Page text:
Tuesday, September 21, 2010

Demolition, part two

My posting last week, about a very nice two-story home demolished ("What's the opposite of green? Maybe this"), has an update. Owner Max Redic says he'll be building a new house on the site.

Redic said his family had lived in the house 10 years, had been thinking for five years about rebuilding. The house had mold and a 25-year-old HVAC system, he said. They've temporarily moved to another site in Charlotte and yes, he said, they do have a building permit for the new house. (The demolition permit posted said "Total res demo - No Build Back.")

He said they recycled much of the building material, donated a good bit of the interior goods to Habitat for Humanity, and let the fire department use the house for training before the demolition.

And, he pointed out (as my blogpost had), it's his property to do with as he wishes. A bit of context: The lot is near a number of others where nice, but older, houses have been torn down and much larger new ones built -- some on spec by developers and some by homeowners.


Anonymous said...

This is a good lesson in what happens when you make assumptions and jump to conclusions. We assumed, based on the development patterns of the last 20-30 years, that a perfectly good structure was being razed to be replaced with another not-so-sustainable structure, just for the sport of it. I'm glad the owner stepped in and set the record straight.

As an employee of Duke Energy, when I first read the original post and saw how old the previous house was, I immediately thought, "that old house probably has a severely outdated HVAC system, was probably originally insulated with sawdust and generally had a carbon footprint about double the size it should be." Additionally, I thought, "if the owner is building a new house, it can be built completely Energy Star-compliant and use all the latest tools and techniques to make it one of the most energy-efficient houses around." Given the owner's explanation of the demolition of the old house, I'm guessing that's what he has in mind.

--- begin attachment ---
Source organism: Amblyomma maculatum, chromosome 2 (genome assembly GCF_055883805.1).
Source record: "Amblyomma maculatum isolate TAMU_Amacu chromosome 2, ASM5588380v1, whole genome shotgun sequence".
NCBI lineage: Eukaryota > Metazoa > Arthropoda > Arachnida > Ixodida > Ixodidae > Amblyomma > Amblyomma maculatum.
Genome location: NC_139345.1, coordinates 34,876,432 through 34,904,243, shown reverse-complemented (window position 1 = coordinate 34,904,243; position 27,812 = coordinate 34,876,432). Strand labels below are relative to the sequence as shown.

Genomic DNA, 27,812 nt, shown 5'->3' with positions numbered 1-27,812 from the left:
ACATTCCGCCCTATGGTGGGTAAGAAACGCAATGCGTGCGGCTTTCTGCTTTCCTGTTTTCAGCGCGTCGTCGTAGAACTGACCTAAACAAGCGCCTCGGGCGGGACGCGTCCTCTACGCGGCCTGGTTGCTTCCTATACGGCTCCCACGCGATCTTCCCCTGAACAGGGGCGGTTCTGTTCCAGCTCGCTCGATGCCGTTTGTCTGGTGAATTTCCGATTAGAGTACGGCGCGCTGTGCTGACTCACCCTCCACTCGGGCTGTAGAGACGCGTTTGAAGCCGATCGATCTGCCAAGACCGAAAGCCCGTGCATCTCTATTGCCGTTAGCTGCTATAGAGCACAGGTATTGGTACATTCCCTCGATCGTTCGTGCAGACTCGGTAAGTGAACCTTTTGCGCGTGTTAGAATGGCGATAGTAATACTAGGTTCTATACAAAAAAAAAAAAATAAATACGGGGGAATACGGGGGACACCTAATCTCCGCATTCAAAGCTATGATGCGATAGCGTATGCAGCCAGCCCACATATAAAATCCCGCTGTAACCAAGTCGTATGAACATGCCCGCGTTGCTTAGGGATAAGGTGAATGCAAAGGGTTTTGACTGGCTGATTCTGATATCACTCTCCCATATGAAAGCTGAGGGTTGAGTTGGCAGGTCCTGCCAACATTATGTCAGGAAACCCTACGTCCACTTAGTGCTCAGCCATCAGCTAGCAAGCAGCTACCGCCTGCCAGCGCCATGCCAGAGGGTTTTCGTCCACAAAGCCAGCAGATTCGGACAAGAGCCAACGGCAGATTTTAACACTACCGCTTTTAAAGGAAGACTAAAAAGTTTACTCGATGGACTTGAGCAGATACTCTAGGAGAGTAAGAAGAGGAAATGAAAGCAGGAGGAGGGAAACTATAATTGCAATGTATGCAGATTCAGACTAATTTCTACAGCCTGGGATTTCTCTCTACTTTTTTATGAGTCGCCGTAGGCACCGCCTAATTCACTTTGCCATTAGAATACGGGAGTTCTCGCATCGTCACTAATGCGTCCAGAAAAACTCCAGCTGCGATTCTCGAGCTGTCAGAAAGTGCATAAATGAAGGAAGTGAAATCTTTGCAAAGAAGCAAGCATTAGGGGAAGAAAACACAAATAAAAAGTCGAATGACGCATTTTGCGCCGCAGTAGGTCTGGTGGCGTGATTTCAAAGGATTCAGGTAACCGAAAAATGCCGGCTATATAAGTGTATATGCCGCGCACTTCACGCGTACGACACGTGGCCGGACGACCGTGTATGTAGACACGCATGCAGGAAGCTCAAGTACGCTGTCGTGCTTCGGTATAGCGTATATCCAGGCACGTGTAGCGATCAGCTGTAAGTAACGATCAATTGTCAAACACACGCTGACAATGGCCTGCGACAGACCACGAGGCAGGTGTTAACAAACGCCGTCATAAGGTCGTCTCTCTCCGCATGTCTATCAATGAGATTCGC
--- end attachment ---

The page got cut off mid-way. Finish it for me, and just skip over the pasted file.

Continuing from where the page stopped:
If every owner of a single-family house takes steps to increase the energy-efficiency of their house, that will go a long way to reducing the overuse of natural resources we Americans are famous for.

Anonymous said...

A good outcome and thanks for following up. My grandfather, the late Joe Connoly, an avid environmentalist, before it was "cool", would be proud

Anonymous said...

Although I bemoan the destruction of not-all-that-old homes in light-dappled neighborhoods, I think the owner made the right decision. And after all, it's his property, so long as within code and zoning regs.

It's much, much better to see people value living close-in and adding to the tax base rather than adding to the never-ending spin of sprawl

However, it would be nice to see new residences ripped from the pages of Dwell rather than another in our endless parade of replicants, the most popular of which currently is "Old World."

Jumper said...

The important thing is to try to help owners act smartly, and if that can be done by encouragement rather than coercion that would be a good thing.

J is right.